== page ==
Thanks to a lack of funding, the IRS is less likely to audit you.
The agency audited 1.4 million people last year, down 5% from 2012 and the lowest number of audits conducted since 2008, according to IRS statistics released Friday.
The IRS blamed its shrinking budget for the drop-off, saying "an ongoing decline in appropriate funding presented challenges."
Since 2010, the agency's budget has been reduced by almost $1 billion and around 10,000 employees have been cut. Under the 2014 budget, the IRS will receive $11.3 billion -- nearly $2 billion less than the White House had requested for the agency and a $526 million drop from 2013.
Meanwhile, government spending cuts last year forced the IRS to furlough workers without pay for three days, making it even harder for the agency to keep up with its workload.
To cut costs, the IRS has been conducting more audits by mail than in person. Last year, more than three-quarters of examinations were correspondence audits, and the rest were field audits -- meaning they were conducted at an IRS office or a taxpayer's home.
And while the overall number of audits was low, at around 1% of all taxpayers, there are still certain groups that aren't getting a break.
One of those groups is the rich: About 9% of taxpayers with income between $1 million and $5 million were audited last year, and that rate rose to 16% for those with income between $5 million and $10 million. For the nation's top earners, with income over $10 million, the audit rate was 24%.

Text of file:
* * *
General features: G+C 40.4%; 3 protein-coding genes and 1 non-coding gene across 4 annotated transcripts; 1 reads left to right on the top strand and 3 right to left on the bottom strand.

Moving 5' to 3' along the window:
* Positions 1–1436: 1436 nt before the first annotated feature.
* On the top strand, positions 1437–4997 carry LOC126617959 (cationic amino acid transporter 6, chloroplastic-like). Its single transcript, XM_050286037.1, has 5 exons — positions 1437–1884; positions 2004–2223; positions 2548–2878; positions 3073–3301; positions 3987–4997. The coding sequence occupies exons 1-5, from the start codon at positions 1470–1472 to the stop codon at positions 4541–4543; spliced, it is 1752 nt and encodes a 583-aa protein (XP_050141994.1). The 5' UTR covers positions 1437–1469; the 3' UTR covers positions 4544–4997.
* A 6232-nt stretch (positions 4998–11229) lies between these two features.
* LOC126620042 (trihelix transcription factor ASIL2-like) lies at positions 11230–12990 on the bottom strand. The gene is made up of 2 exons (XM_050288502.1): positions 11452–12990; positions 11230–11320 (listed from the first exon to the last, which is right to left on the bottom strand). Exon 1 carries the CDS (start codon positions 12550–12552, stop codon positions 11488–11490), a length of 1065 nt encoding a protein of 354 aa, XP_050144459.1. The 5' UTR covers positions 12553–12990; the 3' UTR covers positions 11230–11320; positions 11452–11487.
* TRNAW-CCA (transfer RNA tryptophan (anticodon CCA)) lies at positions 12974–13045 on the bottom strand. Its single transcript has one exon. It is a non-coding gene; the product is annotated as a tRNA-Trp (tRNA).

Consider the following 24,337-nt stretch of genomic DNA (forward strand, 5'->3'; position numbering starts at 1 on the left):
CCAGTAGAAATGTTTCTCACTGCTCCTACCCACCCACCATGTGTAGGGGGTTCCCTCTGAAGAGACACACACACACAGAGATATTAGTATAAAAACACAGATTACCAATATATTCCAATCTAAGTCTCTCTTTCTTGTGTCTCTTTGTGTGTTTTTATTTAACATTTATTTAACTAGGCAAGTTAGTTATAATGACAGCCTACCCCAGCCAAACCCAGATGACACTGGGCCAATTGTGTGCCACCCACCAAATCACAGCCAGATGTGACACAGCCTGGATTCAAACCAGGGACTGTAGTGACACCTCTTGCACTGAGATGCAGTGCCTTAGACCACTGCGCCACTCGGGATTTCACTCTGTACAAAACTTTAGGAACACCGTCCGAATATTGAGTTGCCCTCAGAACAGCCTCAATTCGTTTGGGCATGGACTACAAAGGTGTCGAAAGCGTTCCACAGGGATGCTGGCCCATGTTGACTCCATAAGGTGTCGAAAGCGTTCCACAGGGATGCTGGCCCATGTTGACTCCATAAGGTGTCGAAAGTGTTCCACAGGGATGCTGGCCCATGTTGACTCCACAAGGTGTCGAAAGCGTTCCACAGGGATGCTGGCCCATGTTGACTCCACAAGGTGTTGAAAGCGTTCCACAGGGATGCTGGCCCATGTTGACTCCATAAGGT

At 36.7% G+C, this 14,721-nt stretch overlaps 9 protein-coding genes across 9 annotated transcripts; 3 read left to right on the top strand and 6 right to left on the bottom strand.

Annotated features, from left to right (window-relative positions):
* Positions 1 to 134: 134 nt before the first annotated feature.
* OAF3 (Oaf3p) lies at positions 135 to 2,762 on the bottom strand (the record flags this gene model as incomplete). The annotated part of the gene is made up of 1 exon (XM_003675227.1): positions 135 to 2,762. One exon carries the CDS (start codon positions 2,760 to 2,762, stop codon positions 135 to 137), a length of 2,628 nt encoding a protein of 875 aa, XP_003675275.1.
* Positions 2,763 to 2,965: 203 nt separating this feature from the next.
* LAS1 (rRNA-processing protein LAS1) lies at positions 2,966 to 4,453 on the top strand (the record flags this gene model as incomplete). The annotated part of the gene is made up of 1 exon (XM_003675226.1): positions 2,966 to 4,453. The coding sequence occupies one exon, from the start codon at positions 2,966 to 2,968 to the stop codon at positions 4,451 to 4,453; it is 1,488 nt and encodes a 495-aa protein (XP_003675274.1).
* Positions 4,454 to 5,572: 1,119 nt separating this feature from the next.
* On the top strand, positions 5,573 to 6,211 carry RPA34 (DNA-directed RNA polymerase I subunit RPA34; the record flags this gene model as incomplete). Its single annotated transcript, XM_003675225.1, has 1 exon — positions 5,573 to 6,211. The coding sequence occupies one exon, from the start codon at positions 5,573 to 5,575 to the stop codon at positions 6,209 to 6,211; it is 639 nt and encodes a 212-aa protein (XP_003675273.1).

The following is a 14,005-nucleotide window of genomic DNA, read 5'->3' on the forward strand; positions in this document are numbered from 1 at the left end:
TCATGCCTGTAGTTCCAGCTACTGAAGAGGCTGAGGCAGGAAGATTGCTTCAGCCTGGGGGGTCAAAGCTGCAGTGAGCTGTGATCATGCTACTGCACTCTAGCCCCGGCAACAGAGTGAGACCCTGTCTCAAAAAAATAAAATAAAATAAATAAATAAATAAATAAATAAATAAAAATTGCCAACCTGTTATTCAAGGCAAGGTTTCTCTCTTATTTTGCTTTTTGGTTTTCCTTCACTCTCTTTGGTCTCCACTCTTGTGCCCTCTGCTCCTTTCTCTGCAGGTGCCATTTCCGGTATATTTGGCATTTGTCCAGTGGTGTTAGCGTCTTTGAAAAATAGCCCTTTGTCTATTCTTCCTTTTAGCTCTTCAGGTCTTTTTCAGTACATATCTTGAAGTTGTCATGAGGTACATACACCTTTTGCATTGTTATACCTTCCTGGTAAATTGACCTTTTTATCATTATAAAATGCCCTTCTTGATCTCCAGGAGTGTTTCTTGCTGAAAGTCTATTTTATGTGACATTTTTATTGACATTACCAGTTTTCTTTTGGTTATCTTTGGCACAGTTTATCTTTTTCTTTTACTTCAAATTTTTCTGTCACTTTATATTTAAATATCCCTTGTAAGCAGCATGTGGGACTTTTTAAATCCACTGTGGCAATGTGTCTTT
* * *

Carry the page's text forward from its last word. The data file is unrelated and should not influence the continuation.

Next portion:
Business owners are also more likely to be audited, and so are taxpayers who claim a home office deduction or the Earned Income Tax Credit. Reporting -- or failing to report -- a foreign bank account could also lead to additional scrutiny, as the IRS continues to crackdown on people hiding offshore income.
In addition to being unable to conduct as many audits, the agency's taxpayer assistance has been deteriorating, the National Treasury Employees Union said in a statement Friday.
"We are seeing the results of these reductions in staffing, particularly in customer service, all across the country," NTEU president Colleen Kelley said. "Both taxpayers and employees are frustrated by the lengthy lines at Taxpayer Assistance Centers and the long telephone hold times for those who call the IRS with a question."